A Journey Home

In some ways, it’s ironic that I was instructed to avoid “travel writing” for this blog, seeing as Study Abroad is, at its core, about travel – or at least, is contingent on some sort of long-term travel and living in a new place. In other ways, however, it’s completely understandable. People read this blog to understand Study Abroad – the new experiences, the challenges, the tips and tricks – and not to hear about my adventures in New Zealand.

Now that I’m back in the United States, somewhat jetlagged, and reflecting on my time in New Zealand, I have nevertheless noticed some similarities between my travel and the overall Study Abroad experience. I did a lot of traveling in New Zealand, but perhaps my most notable trip was the ten day roadtrip of the South Island that I embarked on in June with my girlfriend Maddy.

The course of our journey around the South Island mirrored my own longer term stint studying and living in Wellington, New Zealand. We started off on the ferry, a four-hour trip over somewhat choppy seas that in many ways reflected my twenty-four hours of flying from Chicago to Los Angeles, L.A. to Auckland, Auckland to Wellington. Travelling, even to a place I had been before, was at once a nerve-wracking and exciting experience. I was ready to explore new horizons but still a little wary of leaving my comfort zone behind.


Rainbow over a river near Nelson.

The first couple days of the road trip continued this mix of contradictory emotions, eagerness punctuated with worry. On the one hand, we spent the first nights driving through the dark, trying to find campsites and set up the tent before the rain got too heavy. On the other, we explored the West Coast of the South Island with fervor, stopping frequently for photos and so on. This was the period in which everything was new and shiny and despite the challenge we found ourselves sightseeing enthusiastically.

Similarly with Study Abroad. My first few weeks in the country were unlike anything that followed. School wasn’t slated to start until I’d been there for a month, so I spent my days hiking the mountains around Wellington, exploring the city, and situating myself. I regularly woke up and found myself thinking, “I can’t believe I’m actually in New Zealand!” Sure there was nervousness, but my excitement easily overwhelmed that.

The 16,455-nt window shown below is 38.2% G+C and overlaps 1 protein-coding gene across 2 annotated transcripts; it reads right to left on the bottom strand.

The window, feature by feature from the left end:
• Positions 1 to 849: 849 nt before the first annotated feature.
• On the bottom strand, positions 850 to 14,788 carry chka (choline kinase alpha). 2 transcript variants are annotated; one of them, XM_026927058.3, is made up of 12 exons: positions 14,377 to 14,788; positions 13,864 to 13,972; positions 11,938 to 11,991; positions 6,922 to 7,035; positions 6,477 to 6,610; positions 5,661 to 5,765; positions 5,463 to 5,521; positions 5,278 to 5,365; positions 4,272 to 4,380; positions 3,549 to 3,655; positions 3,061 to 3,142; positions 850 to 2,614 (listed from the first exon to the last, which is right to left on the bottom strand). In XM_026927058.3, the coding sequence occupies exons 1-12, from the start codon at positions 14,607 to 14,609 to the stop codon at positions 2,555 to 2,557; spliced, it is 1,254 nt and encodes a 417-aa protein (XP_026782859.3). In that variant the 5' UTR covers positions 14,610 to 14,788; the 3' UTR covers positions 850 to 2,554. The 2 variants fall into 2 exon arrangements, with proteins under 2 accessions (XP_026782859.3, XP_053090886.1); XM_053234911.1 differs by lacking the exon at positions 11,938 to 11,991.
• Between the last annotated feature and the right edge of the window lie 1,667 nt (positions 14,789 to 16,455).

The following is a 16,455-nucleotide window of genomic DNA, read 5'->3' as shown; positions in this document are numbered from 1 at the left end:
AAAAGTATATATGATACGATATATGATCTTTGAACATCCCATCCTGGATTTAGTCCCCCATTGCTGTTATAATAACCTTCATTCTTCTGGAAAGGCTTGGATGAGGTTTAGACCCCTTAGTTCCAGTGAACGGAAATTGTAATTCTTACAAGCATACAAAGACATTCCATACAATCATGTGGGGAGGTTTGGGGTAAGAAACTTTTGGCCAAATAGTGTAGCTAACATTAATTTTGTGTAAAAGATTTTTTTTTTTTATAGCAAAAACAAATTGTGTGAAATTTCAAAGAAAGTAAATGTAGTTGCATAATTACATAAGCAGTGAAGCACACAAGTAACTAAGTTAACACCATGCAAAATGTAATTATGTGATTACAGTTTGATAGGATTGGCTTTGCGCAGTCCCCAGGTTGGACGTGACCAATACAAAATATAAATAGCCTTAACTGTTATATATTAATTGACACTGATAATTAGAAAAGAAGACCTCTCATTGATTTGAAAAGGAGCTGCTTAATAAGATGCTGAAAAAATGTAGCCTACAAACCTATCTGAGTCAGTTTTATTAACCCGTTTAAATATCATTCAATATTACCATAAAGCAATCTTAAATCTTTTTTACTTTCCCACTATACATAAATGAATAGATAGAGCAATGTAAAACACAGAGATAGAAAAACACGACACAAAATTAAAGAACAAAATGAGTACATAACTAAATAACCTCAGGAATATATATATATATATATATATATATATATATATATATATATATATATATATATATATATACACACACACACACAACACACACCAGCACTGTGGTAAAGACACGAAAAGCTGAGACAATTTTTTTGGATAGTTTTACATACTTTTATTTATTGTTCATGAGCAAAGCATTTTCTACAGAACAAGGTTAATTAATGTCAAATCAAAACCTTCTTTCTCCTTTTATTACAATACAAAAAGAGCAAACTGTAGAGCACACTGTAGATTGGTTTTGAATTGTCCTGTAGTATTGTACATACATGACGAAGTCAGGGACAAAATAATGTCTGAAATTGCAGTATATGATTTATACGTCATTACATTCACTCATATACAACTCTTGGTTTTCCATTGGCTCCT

West Coast beach.

Then I began to settle in and get the hang of things. I moved into the University-run hall, met my roommates, and got back into the rhythm of attending classes. On our road trip, we continued down the West Coast and then drove inland through glacier country and the lakes district. By this time, we’d become pros at setting up and taking down the tent in a matter of minutes, whipping up hot meals on our little gas stove, and hitting the road early to get as much done as possible.


The lakes district, from the summit of Roy’s Peak. Those two people waving our arms are Maddy and I.

By the time we drove across the country to the east coast town of Oamaru – which has New Zealand’s largest Little Blue Penguin colony! – we were a well-oiled machine, more than capable of handling anything the road threw at us. This was just past the midway point of our trip. In Wellington, meanwhile, I quickly became accustomed to my new life and again began to wander outside my comfort zone. It was around this point that I wrote my piece on independence abroad for this blog.